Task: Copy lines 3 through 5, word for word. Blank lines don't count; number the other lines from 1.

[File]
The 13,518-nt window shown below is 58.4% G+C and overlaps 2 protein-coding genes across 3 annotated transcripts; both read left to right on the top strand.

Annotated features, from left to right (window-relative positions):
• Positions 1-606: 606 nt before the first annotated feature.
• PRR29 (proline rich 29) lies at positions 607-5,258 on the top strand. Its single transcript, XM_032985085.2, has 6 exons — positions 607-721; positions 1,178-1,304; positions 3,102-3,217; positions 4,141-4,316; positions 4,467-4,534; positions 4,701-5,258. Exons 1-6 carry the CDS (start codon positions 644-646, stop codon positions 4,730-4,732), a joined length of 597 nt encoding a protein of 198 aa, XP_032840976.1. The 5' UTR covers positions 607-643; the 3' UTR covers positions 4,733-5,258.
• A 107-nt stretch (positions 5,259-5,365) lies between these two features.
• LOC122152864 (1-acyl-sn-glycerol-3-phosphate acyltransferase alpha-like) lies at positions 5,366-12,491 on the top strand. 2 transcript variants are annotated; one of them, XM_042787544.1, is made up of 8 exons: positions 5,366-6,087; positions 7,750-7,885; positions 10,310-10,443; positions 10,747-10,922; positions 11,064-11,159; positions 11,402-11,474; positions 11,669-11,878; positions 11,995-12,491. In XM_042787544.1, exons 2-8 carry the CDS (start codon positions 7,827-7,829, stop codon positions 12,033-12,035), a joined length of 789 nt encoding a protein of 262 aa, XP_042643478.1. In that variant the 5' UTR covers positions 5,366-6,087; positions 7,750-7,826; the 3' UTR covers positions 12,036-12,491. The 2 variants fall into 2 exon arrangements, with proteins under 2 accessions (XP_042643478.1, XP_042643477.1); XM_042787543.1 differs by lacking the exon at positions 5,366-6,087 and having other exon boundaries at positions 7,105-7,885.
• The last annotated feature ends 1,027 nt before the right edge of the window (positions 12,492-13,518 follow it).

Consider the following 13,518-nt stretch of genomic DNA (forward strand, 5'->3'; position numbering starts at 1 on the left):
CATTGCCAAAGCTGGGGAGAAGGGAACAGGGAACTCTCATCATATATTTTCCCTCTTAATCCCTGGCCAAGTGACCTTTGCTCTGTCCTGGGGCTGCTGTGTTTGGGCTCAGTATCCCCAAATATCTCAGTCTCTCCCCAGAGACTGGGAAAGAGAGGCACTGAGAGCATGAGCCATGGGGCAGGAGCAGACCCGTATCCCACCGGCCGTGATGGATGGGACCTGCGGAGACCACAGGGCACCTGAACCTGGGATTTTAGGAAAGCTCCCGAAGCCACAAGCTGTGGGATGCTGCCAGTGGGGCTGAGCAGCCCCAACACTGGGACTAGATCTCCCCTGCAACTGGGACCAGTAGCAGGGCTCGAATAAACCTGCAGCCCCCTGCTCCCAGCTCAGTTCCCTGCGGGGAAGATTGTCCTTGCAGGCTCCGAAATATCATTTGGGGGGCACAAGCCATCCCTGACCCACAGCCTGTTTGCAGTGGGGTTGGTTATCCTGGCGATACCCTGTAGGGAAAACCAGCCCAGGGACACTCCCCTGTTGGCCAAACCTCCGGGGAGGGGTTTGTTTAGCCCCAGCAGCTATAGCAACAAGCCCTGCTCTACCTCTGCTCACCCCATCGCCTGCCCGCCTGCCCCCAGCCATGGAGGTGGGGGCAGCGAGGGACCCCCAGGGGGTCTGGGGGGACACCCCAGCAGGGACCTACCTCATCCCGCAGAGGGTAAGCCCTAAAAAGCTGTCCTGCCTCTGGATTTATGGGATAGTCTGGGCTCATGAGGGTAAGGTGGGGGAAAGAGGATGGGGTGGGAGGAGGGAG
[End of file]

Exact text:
• Positions 1-606: 606 nt before the first annotated feature.
• PRR29 (proline rich 29) lies at positions 607-5,258 on the top strand. Its single transcript, XM_032985085.2, has 6 exons — positions 607-721; positions 1,178-1,304; positions 3,102-3,217; positions 4,141-4,316; positions 4,467-4,534; positions 4,701-5,258. Exons 1-6 carry the CDS (start codon positions 644-646, stop codon positions 4,730-4,732), a joined length of 597 nt encoding a protein of 198 aa, XP_032840976.1. The 5' UTR covers positions 607-643; the 3' UTR covers positions 4,733-5,258.
• A 107-nt stretch (positions 5,259-5,365) lies between these two features.